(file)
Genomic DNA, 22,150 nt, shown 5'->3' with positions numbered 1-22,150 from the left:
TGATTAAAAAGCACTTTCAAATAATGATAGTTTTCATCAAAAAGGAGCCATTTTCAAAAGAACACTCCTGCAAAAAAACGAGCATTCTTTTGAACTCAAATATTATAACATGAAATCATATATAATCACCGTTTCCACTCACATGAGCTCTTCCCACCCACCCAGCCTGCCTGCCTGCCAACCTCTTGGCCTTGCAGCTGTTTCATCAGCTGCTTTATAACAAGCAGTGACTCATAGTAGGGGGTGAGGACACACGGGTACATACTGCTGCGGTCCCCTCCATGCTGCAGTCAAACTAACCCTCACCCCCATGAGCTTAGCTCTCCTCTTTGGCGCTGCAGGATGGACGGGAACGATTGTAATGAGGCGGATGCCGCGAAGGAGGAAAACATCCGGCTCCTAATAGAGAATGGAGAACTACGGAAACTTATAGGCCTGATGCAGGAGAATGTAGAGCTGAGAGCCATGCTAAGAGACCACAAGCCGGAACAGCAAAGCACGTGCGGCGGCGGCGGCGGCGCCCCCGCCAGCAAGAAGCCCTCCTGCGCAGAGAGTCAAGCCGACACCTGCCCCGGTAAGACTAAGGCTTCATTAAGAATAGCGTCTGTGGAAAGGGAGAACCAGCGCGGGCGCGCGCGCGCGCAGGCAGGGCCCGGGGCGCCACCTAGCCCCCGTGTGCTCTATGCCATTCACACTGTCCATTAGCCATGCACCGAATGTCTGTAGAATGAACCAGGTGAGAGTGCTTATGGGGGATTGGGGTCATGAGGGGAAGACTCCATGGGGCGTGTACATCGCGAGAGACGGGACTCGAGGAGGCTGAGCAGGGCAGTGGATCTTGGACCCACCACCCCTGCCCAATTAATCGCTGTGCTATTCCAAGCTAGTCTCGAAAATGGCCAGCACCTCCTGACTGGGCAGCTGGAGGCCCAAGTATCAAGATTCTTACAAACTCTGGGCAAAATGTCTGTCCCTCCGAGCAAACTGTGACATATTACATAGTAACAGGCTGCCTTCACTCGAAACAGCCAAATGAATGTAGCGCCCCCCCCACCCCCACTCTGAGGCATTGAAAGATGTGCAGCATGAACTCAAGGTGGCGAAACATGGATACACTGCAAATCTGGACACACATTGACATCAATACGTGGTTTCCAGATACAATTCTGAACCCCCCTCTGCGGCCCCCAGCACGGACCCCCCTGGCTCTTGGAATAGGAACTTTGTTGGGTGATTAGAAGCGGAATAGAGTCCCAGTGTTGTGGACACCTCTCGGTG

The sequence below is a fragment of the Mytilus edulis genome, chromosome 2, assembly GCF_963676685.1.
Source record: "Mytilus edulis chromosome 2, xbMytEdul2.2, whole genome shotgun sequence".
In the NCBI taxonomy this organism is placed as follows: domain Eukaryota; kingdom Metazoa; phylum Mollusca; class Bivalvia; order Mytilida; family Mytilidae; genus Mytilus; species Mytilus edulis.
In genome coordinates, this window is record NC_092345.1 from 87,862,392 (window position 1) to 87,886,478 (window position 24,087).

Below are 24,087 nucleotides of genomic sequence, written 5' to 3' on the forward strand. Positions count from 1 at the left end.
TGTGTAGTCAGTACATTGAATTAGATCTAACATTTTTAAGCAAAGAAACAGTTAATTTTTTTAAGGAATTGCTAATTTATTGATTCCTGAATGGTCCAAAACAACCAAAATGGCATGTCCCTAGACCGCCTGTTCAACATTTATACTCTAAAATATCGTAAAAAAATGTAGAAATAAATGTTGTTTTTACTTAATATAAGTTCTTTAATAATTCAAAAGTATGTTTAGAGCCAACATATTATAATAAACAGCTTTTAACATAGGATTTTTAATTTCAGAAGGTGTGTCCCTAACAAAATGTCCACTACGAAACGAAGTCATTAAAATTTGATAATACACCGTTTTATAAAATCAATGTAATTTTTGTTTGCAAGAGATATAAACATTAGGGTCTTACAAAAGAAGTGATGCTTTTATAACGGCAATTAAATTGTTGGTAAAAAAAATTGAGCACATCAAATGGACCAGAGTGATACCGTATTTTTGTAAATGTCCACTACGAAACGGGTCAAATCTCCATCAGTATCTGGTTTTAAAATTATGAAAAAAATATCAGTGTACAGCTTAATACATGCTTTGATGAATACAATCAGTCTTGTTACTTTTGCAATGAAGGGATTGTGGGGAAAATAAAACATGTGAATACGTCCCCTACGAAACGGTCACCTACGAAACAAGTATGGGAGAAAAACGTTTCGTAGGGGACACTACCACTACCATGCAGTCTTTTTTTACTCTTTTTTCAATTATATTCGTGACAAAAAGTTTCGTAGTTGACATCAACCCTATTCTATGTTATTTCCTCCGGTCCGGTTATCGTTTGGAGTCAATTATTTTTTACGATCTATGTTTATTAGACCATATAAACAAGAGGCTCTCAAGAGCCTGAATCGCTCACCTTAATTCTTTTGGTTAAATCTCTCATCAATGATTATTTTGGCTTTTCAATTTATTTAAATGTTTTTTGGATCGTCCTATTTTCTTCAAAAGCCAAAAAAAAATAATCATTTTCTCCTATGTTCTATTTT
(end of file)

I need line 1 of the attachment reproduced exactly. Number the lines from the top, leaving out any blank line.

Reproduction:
Genomic DNA, 22,150 nt, shown 5'->3' with positions numbered 1-22,150 from the left: